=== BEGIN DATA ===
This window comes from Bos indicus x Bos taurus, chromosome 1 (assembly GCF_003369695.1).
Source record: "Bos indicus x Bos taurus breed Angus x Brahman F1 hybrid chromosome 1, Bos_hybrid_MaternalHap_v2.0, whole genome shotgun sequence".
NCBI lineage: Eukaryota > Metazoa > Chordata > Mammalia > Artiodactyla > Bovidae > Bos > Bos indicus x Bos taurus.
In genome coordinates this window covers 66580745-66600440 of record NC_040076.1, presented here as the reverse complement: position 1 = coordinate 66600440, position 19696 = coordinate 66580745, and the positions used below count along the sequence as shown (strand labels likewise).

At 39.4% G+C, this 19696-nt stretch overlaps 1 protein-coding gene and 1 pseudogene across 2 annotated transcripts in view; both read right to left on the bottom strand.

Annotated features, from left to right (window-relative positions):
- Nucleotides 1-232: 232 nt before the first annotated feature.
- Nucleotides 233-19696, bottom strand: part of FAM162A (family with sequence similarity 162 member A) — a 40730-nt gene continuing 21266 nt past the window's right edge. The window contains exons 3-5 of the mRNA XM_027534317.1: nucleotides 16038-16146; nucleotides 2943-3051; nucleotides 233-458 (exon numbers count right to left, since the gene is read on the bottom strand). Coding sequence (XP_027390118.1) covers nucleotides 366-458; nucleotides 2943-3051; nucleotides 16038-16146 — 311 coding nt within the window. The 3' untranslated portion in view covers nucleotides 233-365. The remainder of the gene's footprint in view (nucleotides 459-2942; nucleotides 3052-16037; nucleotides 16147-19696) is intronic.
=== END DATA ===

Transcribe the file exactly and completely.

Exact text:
This window comes from Bos indicus x Bos taurus, chromosome 1 (assembly GCF_003369695.1).
Source record: "Bos indicus x Bos taurus breed Angus x Brahman F1 hybrid chromosome 1, Bos_hybrid_MaternalHap_v2.0, whole genome shotgun sequence".
NCBI lineage: Eukaryota > Metazoa > Chordata > Mammalia > Artiodactyla > Bovidae > Bos > Bos indicus x Bos taurus.
In genome coordinates this window covers 66580745-66600440 of record NC_040076.1, presented here as the reverse complement: position 1 = coordinate 66600440, position 19696 = coordinate 66580745, and the positions used below count along the sequence as shown (strand labels likewise).

At 39.4% G+C, this 19696-nt stretch overlaps 1 protein-coding gene and 1 pseudogene across 2 annotated transcripts in view; both read right to left on the bottom strand.

Annotated features, from left to right (window-relative positions):
- Nucleotides 1-232: 232 nt before the first annotated feature.
- Nucleotides 233-19696, bottom strand: part of FAM162A (family with sequence similarity 162 member A) — a 40730-nt gene continuing 21266 nt past the window's right edge. The window contains exons 3-5 of the mRNA XM_027534317.1: nucleotides 16038-16146; nucleotides 2943-3051; nucleotides 233-458 (exon numbers count right to left, since the gene is read on the bottom strand). Coding sequence (XP_027390118.1) covers nucleotides 366-458; nucleotides 2943-3051; nucleotides 16038-16146 — 311 coding nt within the window. The 3' untranslated portion in view covers nucleotides 233-365. The remainder of the gene's footprint in view (nucleotides 459-2942; nucleotides 3052-16037; nucleotides 16147-19696) is intronic.